I do believe we have a responsibility to be part of the world. We don't have the responsibility to defend the whole world, when every other country, including the wealthy ones, is in the position of pulling back on their military expenditures, because they count on us to go forward.

The Economic Crisis

Schinella: Thank you. In this first round of questions, I'm going to ask both of the candidates the same question, and allow them two minutes to respond. And we can allow rebuttals as well, if need be.

I'm going to start with Barney here, for the first question, since Rachel got the first intro. You were talking about the terrible economy. It's on the minds of everybody who is a voter these days. Unemployment is high and steady, and climbing in some cases. Benefits have reached the two-year mark for some folks, while others have fallen off the rolls completely.

Beyond what you just said in your opening statement, please name me three specific things you'll do in the next Congress, if re-elected, to try and turn things around.

Frank: Well, I don't want to go beyond, because a substantial reduction in the extent to which America subsidizes the rest of the world militarily, is something we have to do to free up these funds. Immediately. Not even waiting for the next Congress. When we get back, I hope a bill that I have been supporting, that the President asked for, to provide a $30 billion loan fund to small banks, under conditions that they lend it to small communities, and to small businesses, would be very helpful.

I also think we should go beyond where we were with regard to the aid to state and local governments, to put police and fire and public works people on the street.

Next year, it is time for us, long overdue, for us to pass a major infrastructure piece. I have the cities of New Bedford and Fall River that need, and would benefit from, as would the whole state economy, commuter rail to the city of Boston. We have highway and transportation projects. You know, much of the rest of the state was starved for transportation during the Big Dig period, and there are highway projects, and other projects throughout, that we need to do.

I would also like to speed up, for example, the cleanup of New Bedford Harbor.

There are many projects we can engage in, that would spend money very constructively, support jobs of a very important sort, and at the same time, make real quality of life improvements. And I know, as I said, in Fall River and in New Bedford and Taunton, and elsewhere in my district, I have some very real goals in that regard.

Schinella: Rachel, same question to you. Three things that you didn't say in your statement, you would like to use to turn the economy around, three proposals.

Brown: Sure. The immediate thing is Glass-Steagall. This is the only way to wipe out the $1.4 quadrillion of derivatives that are there, in the international financial system. If we don't wipe these things out, there will be no funds for infrastructure, because this is weighing our system down.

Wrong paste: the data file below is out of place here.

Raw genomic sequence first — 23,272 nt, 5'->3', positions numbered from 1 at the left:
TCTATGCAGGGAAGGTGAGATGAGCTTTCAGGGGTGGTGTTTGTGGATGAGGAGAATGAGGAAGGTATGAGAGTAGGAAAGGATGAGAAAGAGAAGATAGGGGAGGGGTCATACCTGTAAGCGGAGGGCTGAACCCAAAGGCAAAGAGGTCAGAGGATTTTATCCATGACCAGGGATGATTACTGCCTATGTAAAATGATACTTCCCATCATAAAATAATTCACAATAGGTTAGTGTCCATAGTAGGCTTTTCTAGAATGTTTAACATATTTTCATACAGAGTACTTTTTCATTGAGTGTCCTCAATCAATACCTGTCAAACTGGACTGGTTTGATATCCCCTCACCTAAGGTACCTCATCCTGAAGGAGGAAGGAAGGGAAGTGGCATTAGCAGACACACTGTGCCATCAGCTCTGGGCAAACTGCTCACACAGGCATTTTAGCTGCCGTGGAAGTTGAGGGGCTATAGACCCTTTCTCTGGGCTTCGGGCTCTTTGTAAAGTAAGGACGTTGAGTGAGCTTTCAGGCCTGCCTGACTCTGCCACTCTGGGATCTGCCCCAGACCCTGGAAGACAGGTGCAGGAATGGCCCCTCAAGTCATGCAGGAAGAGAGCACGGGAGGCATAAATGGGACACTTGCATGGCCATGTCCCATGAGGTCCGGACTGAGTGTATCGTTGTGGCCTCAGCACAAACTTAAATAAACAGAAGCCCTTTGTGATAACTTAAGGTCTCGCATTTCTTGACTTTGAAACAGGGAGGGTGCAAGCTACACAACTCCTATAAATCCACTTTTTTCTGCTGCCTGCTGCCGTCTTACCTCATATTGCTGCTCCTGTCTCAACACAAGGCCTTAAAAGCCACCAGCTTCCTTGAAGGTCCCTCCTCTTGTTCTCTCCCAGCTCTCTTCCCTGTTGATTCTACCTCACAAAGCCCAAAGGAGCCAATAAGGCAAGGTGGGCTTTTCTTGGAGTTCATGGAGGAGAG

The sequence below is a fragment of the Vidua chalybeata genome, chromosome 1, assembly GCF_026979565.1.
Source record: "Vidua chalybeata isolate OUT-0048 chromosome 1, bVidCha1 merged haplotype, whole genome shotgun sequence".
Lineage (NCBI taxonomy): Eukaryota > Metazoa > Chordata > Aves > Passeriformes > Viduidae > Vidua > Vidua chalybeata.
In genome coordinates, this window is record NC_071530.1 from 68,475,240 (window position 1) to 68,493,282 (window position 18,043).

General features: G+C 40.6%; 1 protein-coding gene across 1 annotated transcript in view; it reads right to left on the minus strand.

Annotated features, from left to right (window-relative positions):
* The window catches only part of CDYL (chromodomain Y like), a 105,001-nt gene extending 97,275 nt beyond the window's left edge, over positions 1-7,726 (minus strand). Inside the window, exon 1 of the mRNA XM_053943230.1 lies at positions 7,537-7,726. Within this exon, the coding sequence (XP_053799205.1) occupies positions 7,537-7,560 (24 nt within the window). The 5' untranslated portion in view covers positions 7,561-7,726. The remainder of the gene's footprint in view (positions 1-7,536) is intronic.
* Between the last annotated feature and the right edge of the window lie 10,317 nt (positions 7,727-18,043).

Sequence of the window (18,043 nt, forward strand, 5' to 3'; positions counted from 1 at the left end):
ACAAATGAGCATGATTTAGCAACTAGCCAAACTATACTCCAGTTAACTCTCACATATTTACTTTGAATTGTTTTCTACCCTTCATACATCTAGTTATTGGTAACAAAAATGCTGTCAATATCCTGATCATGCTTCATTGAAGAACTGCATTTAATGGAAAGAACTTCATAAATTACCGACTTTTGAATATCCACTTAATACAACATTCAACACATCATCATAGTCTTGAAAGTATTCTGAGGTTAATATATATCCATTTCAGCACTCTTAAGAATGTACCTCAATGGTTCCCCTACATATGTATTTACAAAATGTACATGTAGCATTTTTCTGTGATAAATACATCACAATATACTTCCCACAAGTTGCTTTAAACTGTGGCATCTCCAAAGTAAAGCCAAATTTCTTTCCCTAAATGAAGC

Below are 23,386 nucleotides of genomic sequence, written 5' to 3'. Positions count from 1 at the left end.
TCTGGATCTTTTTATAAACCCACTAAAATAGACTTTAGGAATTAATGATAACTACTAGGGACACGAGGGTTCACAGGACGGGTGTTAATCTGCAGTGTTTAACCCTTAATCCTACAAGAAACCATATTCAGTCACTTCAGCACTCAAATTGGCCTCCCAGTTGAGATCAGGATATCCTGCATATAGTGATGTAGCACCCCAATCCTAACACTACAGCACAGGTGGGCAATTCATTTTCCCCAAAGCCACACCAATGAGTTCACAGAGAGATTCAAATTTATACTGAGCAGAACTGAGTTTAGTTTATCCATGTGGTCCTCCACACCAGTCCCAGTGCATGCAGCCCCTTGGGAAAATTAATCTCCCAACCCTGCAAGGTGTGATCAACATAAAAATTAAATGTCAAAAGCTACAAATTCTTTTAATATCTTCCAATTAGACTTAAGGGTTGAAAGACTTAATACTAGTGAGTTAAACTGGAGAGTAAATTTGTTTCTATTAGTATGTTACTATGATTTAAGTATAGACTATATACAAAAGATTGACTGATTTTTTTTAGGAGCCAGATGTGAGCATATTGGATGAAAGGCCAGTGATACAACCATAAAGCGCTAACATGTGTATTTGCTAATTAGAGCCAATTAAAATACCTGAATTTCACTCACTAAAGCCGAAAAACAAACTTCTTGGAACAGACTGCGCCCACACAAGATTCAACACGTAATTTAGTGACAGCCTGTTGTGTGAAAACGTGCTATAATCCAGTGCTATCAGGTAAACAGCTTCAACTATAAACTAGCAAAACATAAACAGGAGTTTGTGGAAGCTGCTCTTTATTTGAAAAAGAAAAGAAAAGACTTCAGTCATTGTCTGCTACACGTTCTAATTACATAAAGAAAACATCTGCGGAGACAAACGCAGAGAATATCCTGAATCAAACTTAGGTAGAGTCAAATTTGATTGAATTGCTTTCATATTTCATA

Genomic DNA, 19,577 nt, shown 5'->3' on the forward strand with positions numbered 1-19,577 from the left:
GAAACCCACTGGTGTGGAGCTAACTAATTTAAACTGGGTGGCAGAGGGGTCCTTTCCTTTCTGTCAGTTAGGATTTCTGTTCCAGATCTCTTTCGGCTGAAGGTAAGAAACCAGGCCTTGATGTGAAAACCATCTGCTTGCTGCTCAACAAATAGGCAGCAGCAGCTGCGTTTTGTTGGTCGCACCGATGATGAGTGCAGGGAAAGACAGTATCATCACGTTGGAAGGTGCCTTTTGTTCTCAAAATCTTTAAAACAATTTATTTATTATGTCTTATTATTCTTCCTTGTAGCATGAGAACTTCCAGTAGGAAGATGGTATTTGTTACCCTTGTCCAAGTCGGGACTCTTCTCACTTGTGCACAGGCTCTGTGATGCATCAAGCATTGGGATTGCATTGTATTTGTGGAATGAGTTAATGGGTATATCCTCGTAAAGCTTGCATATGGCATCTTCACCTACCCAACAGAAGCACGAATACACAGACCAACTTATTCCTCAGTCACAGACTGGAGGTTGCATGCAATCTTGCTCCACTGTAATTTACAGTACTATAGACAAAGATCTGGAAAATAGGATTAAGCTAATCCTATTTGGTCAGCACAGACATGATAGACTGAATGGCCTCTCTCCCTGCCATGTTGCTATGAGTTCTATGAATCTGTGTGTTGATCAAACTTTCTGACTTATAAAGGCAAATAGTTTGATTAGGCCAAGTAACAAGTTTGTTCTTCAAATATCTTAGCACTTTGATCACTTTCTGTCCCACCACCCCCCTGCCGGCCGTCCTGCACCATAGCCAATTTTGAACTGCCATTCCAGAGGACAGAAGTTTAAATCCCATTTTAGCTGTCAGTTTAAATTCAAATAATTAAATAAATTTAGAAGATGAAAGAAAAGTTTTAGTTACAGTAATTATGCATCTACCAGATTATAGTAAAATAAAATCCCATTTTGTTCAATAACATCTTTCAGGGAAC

So, that's number one: Glass-Steagall. Without that, there's no infrastructure.

Two, is then, this will allow us to build infrastructure. So, I'd say, number two, that is what we do. We have a massive investment, not $50 billion, but trillions of dollars immediately, into infrastructure, particularly the NAWAPA program, as I mentioned, which is a water-moving program, which would move water from the mountains of Alaska and Canada, through the western United States, greening the deserts, cooling the climate, allowing irrigation, allowing us to build new cities, and immediately employ 3 to 4 million people, with high-quality jobs. Not casino jobs.

So those are two things. Third, Civilian Conservation Corps. We need to train young people with skills, and skills that give them a sense that they can do something with their lives, and that there will be something they can do, that contributes to people after them.

Schinella: Very quickly.

Frank: Glass-Steagall had nothing to do with derivatives. Derivatives didn't exist at the time of Glass-Steagall, and if you just restored Glass-Steagall, derivatives would be untouched. AIG, which was the major perpetrator of irresponsible derivatives, would not have been stopped by Glass-Steagall, because they weren't a bank. In fact, the bill that I am very proud to have worked on, that became law, is the first serious restriction on derivatives, and as a result of the legislation that went through the committee that I chaired, that was signed into law, Warren Buffett just announced that he's getting out of the derivatives business, because the kind of speculative profits aren't available. So this notion that Glass-Steagall would stop the derivatives business could not be more wrong. It had nothing to do with that. If you separate out banking and other forms of financial activity, the derivative business would go forward, and the bill that I signed into law, as I said, was a very substantial curtailment of derivative irresponsibility, irrelevant to Glass-Steagall, although we did embody some other pieces of Glass-Steagall.